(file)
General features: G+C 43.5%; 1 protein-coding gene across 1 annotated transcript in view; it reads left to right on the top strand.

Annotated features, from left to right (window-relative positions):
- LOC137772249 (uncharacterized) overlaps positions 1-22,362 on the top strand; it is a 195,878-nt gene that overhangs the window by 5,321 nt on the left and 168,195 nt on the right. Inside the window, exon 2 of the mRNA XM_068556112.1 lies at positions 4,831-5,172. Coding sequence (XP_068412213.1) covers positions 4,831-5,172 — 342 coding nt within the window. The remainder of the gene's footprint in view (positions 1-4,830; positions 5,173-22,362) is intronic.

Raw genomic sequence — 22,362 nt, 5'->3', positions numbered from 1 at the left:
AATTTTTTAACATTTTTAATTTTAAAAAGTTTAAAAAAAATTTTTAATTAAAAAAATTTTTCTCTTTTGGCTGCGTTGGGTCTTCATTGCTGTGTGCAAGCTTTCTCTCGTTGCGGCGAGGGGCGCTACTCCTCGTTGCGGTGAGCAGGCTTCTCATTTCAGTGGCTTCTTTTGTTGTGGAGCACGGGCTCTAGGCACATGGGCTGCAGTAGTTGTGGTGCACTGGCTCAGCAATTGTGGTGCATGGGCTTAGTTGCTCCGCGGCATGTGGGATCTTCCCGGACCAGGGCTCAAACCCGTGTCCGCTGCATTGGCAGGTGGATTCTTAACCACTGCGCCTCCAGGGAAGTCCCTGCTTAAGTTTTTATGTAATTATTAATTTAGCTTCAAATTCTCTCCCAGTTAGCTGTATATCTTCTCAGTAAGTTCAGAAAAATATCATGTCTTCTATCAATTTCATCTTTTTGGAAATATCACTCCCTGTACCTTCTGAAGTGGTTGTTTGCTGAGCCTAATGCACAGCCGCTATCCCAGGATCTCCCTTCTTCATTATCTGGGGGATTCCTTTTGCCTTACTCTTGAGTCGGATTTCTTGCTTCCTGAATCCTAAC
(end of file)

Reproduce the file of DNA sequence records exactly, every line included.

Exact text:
General features: G+C 43.5%; 1 protein-coding gene across 1 annotated transcript in view; it reads left to right on the top strand.

Annotated features, from left to right (window-relative positions):
- LOC137772249 (uncharacterized) overlaps positions 1-22,362 on the top strand; it is a 195,878-nt gene that overhangs the window by 5,321 nt on the left and 168,195 nt on the right. Inside the window, exon 2 of the mRNA XM_068556112.1 lies at positions 4,831-5,172. Coding sequence (XP_068412213.1) covers positions 4,831-5,172 — 342 coding nt within the window. The remainder of the gene's footprint in view (positions 1-4,830; positions 5,173-22,362) is intronic.

Raw genomic sequence — 22,362 nt, 5'->3', positions numbered from 1 at the left:
AATTTTTTAACATTTTTAATTTTAAAAAGTTTAAAAAAAATTTTTAATTAAAAAAATTTTTCTCTTTTGGCTGCGTTGGGTCTTCATTGCTGTGTGCAAGCTTTCTCTCGTTGCGGCGAGGGGCGCTACTCCTCGTTGCGGTGAGCAGGCTTCTCATTTCAGTGGCTTCTTTTGTTGTGGAGCACGGGCTCTAGGCACATGGGCTGCAGTAGTTGTGGTGCACTGGCTCAGCAATTGTGGTGCATGGGCTTAGTTGCTCCGCGGCATGTGGGATCTTCCCGGACCAGGGCTCAAACCCGTGTCCGCTGCATTGGCAGGTGGATTCTTAACCACTGCGCCTCCAGGGAAGTCCCTGCTTAAGTTTTTATGTAATTATTAATTTAGCTTCAAATTCTCTCCCAGTTAGCTGTATATCTTCTCAGTAAGTTCAGAAAAATATCATGTCTTCTATCAATTTCATCTTTTTGGAAATATCACTCCCTGTACCTTCTGAAGTGGTTGTTTGCTGAGCCTAATGCACAGCCGCTATCCCAGGATCTCCCTTCTTCATTATCTGGGGGATTCCTTTTGCCTTACTCTTGAGTCGGATTTCTTGCTTCCTGAATCCTAAC